Jay Wenger, Bill & Melinda Gates Foundation

TITLE: Director


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IP TAKE: A doctor with a background in global health policy, Wenger and his team dole out about $300 million per year in grants to large, ambitious organizations working to wipe polio off the planet.

PROFILE: In 1988, the international community, led by the World Health Assembly, committed itself to ridding the world of polio. At the time, the disease was endemic in 125 countries and was paralyzing hundreds of thousands of children annually. After decades of coordinated prevention and immunization efforts, there is significantly less polio in the world. Polio is only considered endemic in three countries— Nigeria, Pakistan, and Afghanistan—and fewer than one thousand incidences of the illness are reported each year. But the condition persists. And it will continue to persist, or even spread, unless global health workers and policymakers stay focused on their campaign to eliminate the disease.

The Bill & Bill & Melinda Gates Foundation, international health philanthropic giant that it is, devotes considerable resources (about $300 million in grants annually) to polio eradication efforts in the developing world. Leading the foundation in its anti-polio crusade is Jay Wenger, a doctor by training and an accomplished global health change agent.

Wenger has a medical degree from Temple University, and trained in epidemiology at the U.S. Centers for Disease Control (CDC). He spent a significant chunk of his career with the World Health Organization, working with the Indian government to introduce vaccines and perform polio surveillance to control the spread of the disease. (Not incidentally, India was declared polio-free in February of 2012.) Most recently, Wenger served as Associate Director for Science in the Division of Preparedness and Emerging Infections at the CDC, where he focused on surveillance, prevention, and control of invasive bacterial diseases.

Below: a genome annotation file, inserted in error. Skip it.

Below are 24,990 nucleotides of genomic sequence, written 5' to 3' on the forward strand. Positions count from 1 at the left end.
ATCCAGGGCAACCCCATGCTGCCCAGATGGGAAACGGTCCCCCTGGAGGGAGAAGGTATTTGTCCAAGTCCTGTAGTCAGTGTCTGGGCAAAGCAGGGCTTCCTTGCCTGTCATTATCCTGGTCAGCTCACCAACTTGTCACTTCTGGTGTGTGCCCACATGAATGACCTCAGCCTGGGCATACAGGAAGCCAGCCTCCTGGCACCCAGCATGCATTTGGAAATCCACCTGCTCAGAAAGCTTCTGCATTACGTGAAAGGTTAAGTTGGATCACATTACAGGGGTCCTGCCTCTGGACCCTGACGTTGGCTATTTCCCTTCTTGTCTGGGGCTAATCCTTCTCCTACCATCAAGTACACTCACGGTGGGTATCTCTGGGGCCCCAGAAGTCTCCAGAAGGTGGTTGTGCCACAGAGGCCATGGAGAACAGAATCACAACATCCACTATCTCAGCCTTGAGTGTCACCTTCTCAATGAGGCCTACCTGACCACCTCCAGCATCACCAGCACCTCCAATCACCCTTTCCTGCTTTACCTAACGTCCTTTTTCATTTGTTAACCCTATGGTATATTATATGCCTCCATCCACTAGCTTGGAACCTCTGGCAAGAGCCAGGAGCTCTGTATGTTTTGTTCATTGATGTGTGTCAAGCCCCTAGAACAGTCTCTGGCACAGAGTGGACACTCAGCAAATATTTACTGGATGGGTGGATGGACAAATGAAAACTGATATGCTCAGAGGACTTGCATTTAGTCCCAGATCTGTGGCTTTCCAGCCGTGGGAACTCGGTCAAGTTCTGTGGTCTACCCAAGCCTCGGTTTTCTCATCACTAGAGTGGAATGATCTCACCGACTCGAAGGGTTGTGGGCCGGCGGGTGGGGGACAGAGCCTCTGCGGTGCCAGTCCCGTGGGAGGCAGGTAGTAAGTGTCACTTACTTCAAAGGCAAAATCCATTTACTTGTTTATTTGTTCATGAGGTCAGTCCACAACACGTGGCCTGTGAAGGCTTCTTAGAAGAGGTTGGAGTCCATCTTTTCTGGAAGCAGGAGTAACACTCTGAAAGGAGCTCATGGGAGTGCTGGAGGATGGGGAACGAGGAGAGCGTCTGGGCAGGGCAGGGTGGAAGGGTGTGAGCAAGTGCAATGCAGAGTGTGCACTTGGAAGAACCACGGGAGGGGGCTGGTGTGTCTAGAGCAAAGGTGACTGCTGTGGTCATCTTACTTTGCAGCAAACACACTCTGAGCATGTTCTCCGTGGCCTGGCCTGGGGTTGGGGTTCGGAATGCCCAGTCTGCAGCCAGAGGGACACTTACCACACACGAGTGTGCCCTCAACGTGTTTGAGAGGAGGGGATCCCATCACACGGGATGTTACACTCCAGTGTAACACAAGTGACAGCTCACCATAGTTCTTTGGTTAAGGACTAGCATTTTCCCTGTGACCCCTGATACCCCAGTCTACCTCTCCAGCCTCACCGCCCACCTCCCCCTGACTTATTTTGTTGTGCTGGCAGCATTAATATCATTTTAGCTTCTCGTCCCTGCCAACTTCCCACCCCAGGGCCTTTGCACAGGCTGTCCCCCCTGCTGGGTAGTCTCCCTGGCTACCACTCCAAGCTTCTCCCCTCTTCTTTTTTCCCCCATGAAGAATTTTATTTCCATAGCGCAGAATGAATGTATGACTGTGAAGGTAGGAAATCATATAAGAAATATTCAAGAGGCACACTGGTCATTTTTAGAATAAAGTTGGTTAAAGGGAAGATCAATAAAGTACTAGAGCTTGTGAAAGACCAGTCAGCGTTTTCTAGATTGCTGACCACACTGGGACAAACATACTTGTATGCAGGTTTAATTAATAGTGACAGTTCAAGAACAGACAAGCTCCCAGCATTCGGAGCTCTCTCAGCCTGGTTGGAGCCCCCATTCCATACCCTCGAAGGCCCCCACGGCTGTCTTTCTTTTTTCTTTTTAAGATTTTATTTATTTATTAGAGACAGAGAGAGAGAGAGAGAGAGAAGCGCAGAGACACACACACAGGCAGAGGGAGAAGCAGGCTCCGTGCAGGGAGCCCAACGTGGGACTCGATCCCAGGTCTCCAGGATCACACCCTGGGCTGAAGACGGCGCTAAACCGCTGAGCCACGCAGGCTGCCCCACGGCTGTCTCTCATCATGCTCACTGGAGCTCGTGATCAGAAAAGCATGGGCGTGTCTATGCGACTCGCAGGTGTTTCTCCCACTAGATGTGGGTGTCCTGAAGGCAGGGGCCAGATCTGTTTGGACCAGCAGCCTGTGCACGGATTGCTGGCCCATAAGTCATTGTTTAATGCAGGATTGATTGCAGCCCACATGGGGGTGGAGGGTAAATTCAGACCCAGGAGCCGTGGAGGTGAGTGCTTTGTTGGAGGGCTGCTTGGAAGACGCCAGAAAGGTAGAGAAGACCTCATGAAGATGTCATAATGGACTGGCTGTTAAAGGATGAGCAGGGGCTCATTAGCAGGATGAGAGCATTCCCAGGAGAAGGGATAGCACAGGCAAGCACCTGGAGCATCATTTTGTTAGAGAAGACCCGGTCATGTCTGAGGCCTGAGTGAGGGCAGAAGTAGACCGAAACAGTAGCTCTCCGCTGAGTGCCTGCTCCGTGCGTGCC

Wenger also has a strong history as a researcher and co-author of more than 130 published journal articles, and is still very active in that game, with a recent focus on vaccinations, the diffusion of polio, and invasive disease.

At Gates, Wenger oversees grants that focus on polio-related advocacy, research and development, and resource mobilization. The projects Wenger and his team funds are large, almost always receiving more than $1 million each, and are dedicated to transforming polio prevention delivery systems in countries where vulnerable people are still at risk of contracting the disease. The foundation—and Wenger himself—get some press in interesting places, including an official report when Wenger visited Afghanistan in September 2013 and met with President Karzai.

For a better sense of what kinds of polio work Gates funds, here is a list of recent grants:

  • $2 million to Nigeria's Kano state government to strengthen regional child immunization and health services.
  • $2.9 million to the Fundación para Estudios Biomédicos Avanzados de la Facultad de Medicina for polio eradication strategy development and implementation in Chile.
  • $4 million to the World Health Organization Regional Office for the Eastern Mediterranean in support of community-centric, locally led polio eradication initiatives in Islamic countries.

Gates prefers to work with prospective grantees to develop a successful project rather than to fund projects with well-established details. The foundation regularly posts open grant opportunities on its website, and if you believe your organization is doing work Gates might be interested in supporting, you can submit a letter of inquiry for consideration. If the foundation likes what it sees, it will support you through the development of a formal proposal. Gates grant opportunities change periodically, but as of this writing, the foundation is calling for inquiries on any projects related to global health.